Any injured worker over the age of 30 with a serious work injury is likely to find some reference in his or her medical records to degeneration of the body part being examined. Degenerative disc disease, for example, is actually a normal part of the aging process. But insurers and their third-party administrators start to drool when they see those words in x-ray and MRI reports, because it gets them thinking about how they might reduce medical expenses or subtract from the PPD award on the claim.
Some insurers are very aggressive about denying claims for the reason that the injured worker has a pre-existing condition. Most physicians, not knowing what Nevada law says about pre-existing conditions, don’t help the situation. Many doctors on the insurers’ exclusive provider lists simply shrug their shoulders when their requests to perform surgery are denied. They tell the patient that they will have to use their private insurance or pay out of pocket to have a surgery for a work injury that aggravates a pre-existing condition. If the patient was probably going to need surgery at some future time anyway, these doctors think that the insurer is justified in limiting the scope of the claim. However, under Nevada statutory law and Nevada case law, many of those types of injuries should be treated under the workers’ comp claim.
NRS 616C.175 actually shifts the burden of proof to the insurer to show that the work accident that aggravates, accelerates, or precipitates a pre-existing condition is not a substantial contributing cause of the resulting condition. In other words, if the employee was working without complaints and didn’t need a surgical repair of the rotator cuff of his shoulder until he wrenched his arm while working, sending him to the clinic on the day of the work accident, the fact that he has degeneration in the shoulder joint should not preclude him from getting medical care. It has been the law since 1999 that the employer must prove that the work accident was not a substantial contributing cause of the present need for medical treatment. Yet, insurers are still handling claims as if it is the employee who must prove that a work accident that aggravates an underlying pre-existing condition is a substantial contributing cause of the need for medical treatment.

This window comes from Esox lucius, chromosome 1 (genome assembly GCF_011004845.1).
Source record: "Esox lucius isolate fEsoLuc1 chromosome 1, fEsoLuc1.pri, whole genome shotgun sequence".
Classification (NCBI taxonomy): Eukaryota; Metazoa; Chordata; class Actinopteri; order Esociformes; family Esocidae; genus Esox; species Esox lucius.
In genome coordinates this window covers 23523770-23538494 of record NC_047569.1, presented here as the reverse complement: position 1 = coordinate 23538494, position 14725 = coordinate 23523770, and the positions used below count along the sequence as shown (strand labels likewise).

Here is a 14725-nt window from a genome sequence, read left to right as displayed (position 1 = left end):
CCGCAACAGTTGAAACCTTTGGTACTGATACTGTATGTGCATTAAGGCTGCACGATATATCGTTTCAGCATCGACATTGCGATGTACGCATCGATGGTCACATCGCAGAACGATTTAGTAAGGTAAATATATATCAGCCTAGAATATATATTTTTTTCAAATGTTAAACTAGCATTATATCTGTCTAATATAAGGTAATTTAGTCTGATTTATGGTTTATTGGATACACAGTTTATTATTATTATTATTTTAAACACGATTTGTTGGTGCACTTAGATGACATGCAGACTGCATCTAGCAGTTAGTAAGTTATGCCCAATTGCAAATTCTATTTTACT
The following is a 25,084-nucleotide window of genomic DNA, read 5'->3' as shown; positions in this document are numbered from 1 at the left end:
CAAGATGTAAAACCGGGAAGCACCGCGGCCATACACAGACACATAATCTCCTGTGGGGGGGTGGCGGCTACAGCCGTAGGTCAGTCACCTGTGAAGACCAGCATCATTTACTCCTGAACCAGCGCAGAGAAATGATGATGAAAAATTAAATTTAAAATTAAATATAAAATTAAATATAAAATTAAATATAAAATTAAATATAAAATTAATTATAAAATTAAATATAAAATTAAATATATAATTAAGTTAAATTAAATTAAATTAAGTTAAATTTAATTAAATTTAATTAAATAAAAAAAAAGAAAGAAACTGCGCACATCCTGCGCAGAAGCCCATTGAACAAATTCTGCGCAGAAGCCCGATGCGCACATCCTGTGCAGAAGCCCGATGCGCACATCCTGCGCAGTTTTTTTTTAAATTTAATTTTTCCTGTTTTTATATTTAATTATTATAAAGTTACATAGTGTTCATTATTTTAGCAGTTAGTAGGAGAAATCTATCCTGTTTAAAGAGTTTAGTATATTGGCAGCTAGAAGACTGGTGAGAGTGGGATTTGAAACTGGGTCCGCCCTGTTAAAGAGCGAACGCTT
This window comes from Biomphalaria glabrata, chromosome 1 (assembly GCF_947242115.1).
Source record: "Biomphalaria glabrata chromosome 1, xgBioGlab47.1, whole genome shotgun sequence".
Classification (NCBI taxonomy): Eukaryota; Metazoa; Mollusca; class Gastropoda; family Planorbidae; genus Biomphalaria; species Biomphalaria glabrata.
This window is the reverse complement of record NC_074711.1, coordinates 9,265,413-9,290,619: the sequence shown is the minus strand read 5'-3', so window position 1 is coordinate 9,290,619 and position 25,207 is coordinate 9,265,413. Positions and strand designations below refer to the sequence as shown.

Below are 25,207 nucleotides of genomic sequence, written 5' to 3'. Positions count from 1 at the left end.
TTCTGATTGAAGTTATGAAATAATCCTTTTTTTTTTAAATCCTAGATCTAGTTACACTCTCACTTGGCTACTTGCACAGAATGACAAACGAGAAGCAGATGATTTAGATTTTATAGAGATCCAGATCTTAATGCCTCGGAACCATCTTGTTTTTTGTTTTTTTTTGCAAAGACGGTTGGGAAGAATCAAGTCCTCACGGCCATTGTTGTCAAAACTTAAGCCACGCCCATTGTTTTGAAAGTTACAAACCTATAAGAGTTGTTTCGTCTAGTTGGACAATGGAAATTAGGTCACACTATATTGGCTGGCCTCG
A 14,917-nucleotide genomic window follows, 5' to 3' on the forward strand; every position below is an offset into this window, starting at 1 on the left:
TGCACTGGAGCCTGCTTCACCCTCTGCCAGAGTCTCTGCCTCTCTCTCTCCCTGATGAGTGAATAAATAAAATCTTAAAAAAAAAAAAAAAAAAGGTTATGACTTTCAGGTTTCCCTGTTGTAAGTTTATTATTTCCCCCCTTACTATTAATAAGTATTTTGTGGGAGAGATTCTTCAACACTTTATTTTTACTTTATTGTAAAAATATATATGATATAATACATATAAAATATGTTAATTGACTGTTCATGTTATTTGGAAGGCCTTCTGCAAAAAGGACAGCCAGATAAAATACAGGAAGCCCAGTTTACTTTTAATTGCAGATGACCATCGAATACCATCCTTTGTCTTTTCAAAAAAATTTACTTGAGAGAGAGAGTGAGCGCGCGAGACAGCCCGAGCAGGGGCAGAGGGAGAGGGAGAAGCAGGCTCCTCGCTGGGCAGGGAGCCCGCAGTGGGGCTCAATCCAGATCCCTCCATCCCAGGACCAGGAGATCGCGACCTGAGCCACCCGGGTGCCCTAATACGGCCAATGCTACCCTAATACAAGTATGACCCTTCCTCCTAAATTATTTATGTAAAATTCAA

Things get even more complicated where there are prior industrial injuries and successive employers. Then, the insurer and hearings and appeals officer, must sort out whether the injured worker has had a recurrence of his first injury or is an aggravation that amounts to a new injury. A recurrence would require reopening of the first claim, while an aggravation would be the responsibility of the second employer. Which employer and insurer is responsible affects the injured worker because his average monthly wage might be different with each employer. See Grover DIls Medical Center v. Mendito, 112 P.3d 1093 (Nev. 2005) for a discussion by the court of what is a recurrence and what is an aggravation. See also, Mikohn Gaming v. Espinosa, 137 P.3d 1150 (Nev. 2006).on recurrences and aggravations.
This is an area of the law that has many pitfalls for injured workers. It is dependent on the individual facts of each case, and is heavily dependent on how doctors discuss injuries in their medical reporting. If the doctor is asked about causation, the question should properly reflect the language and intent of NRS 616C.175. Be aware that once the claim is accepted, that you will again revisit your pre-existing non-industrial condition when it is time for your impairment evaluation. The issue then will be whether the rating doctor can apportion the award (subtract from it) for the pre-existing condition. See my posts on apportionmnet.